These images were taken just before they left for overseas and to Oxford, England, where the 91st General Hospital was organized.

The images are casual images taken by the subject of this essay with his Kodak box camera.


image of nurses


image of nurses


image of nurses


Combat Chronicle of the 35th Infantry Division:

    The 35th Infantry Division arrived in England, 25 May 1944, and received further training. It landed on Omaha Beach, Normandy, 5-7 July 1944, and entered combat 11 July, fighting in the Normandy hedgerows, north of St. Lo. The Division beat off 12 German counterattacks at Emelie before entering St. Lo, 18 July. After mopping up in the St. LO area, it took part in the offensive action southwest of St. Lo, pushing the Germans across the Vire, 2 August, and breaking out of the Cotentin Peninsula. While en route to an assembly area, the Division was "flagged off the road," to secure the Mortain-Avranches corridor and to rescue the 30th Division's "Lost Battalion," 7-13 August 944. Then racing across France through Orleans and Sens, the Division attacked across the Moselle, 13 September, captured Nancy, 15 September, secured Chambrey, 1 October, and drove on to the German border, taking Sarreguemines and crossing the Saar, 8 December. After crossing the Blies River, 12 December, the Division moved to Metz for rest and rehabilitation, 19 December. The 35th moved to Arlon, Belgium, 25-26 December, and took part in the fighting to relieve Bastogne, throwing off the attacks of four German divisions, taking Villers-laBonne-Eau, 10 January, after a 13-day fight and Lutrebois in a 5-day engagement. On 18 January 1945, the Division returned to Metz to resume its interrupted rest. In late January, the Division was defending the Foret de Domaniale area. Moving to Holland to hold a defensive line along the Roer, 622 February, the Division attacked across the Roer, 23 February, pierced the Siegfried Line, reached the Rhine at Wesel, 10 March, and crossed, 25-26 March. It smashed across the Herne Canal and reached the Ruhr River early in April, when it was ordered to move to the Elbe, 12 April. Making the 295-mile dash in 2 days, the 35th mopped up in the vicinity of Colbitz and Angern, until 26 April 1945, when it moved to Hanover for occupational and mopping-up duty, continuing occupation beyond VE-day. The Division left Southampton, England, 5 September, and arrived in New York City, 10 September 1945.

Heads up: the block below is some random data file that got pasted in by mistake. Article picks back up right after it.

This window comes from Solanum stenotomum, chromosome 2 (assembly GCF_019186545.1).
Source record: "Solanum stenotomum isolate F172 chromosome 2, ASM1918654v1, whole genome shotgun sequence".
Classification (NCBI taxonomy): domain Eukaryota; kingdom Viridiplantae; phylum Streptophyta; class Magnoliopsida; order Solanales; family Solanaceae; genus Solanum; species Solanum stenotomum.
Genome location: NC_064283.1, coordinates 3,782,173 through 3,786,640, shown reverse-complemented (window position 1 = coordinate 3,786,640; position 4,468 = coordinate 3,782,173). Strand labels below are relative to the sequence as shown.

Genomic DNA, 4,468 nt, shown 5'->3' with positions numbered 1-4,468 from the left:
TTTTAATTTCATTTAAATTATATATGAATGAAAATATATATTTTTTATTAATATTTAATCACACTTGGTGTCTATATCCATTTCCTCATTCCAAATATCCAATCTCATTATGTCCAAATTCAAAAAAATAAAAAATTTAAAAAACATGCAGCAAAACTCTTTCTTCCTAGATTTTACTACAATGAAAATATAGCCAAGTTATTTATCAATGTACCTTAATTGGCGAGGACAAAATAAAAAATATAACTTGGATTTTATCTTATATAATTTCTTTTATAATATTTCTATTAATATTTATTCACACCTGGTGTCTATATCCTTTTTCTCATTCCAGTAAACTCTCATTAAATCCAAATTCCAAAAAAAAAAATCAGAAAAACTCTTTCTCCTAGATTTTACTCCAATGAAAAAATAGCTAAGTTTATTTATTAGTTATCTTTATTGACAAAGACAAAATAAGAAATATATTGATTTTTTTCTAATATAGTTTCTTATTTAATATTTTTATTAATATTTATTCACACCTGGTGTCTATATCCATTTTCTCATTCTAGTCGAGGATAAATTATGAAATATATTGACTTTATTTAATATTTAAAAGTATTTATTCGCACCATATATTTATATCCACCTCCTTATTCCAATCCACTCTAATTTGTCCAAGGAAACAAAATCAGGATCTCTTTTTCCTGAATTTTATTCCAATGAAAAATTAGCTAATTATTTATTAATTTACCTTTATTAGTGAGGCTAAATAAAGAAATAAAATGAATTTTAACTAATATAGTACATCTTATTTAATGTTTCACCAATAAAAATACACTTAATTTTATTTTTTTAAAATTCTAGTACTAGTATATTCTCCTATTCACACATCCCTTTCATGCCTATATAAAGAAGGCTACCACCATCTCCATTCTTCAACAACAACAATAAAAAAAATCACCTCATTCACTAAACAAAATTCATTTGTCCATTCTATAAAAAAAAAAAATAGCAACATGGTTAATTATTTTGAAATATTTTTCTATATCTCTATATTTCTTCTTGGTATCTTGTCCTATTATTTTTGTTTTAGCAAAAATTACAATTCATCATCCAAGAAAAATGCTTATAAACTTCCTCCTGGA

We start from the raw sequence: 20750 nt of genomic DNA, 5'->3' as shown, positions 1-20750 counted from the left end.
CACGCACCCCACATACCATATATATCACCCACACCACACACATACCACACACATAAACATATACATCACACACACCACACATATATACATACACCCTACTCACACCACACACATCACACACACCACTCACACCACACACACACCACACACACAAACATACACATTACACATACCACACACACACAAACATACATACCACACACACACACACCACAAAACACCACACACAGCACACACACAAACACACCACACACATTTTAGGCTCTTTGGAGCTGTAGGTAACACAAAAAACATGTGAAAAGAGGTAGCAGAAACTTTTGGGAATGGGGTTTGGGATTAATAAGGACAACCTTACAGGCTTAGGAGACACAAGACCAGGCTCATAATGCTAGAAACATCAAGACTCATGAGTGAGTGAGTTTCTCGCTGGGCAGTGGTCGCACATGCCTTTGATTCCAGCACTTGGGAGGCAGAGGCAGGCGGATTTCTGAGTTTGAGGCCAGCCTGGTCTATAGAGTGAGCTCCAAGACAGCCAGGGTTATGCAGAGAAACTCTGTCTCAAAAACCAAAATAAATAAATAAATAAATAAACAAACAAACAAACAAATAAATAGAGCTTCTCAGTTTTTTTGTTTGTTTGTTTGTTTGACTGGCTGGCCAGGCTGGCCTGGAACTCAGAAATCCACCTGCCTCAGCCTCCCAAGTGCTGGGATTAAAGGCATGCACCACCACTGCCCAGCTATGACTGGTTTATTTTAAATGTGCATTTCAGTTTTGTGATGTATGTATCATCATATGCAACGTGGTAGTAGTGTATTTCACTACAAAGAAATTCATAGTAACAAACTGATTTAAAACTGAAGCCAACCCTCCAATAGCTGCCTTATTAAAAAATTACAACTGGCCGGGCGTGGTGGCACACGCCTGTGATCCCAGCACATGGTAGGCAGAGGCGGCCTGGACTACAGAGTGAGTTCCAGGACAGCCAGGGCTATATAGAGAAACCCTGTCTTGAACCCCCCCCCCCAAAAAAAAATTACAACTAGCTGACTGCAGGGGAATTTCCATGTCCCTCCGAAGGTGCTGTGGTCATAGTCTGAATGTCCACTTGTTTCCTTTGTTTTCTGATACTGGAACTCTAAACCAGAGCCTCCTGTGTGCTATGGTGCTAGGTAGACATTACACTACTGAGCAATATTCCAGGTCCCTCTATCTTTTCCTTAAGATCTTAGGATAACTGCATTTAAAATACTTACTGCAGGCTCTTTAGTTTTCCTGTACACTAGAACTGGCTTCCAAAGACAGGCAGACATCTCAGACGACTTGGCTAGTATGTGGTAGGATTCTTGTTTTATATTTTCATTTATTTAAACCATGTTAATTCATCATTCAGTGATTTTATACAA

The proceeding is an exerpt of the Combat Chronicle - 35th Infantry Division 35th Infantry Division


Original Story transcribed from handwritten pages submitted by the subject of this story on 7 August 2001.

Story originally submitted on: 7 August 2001.
Story modified on: 11 June 2002.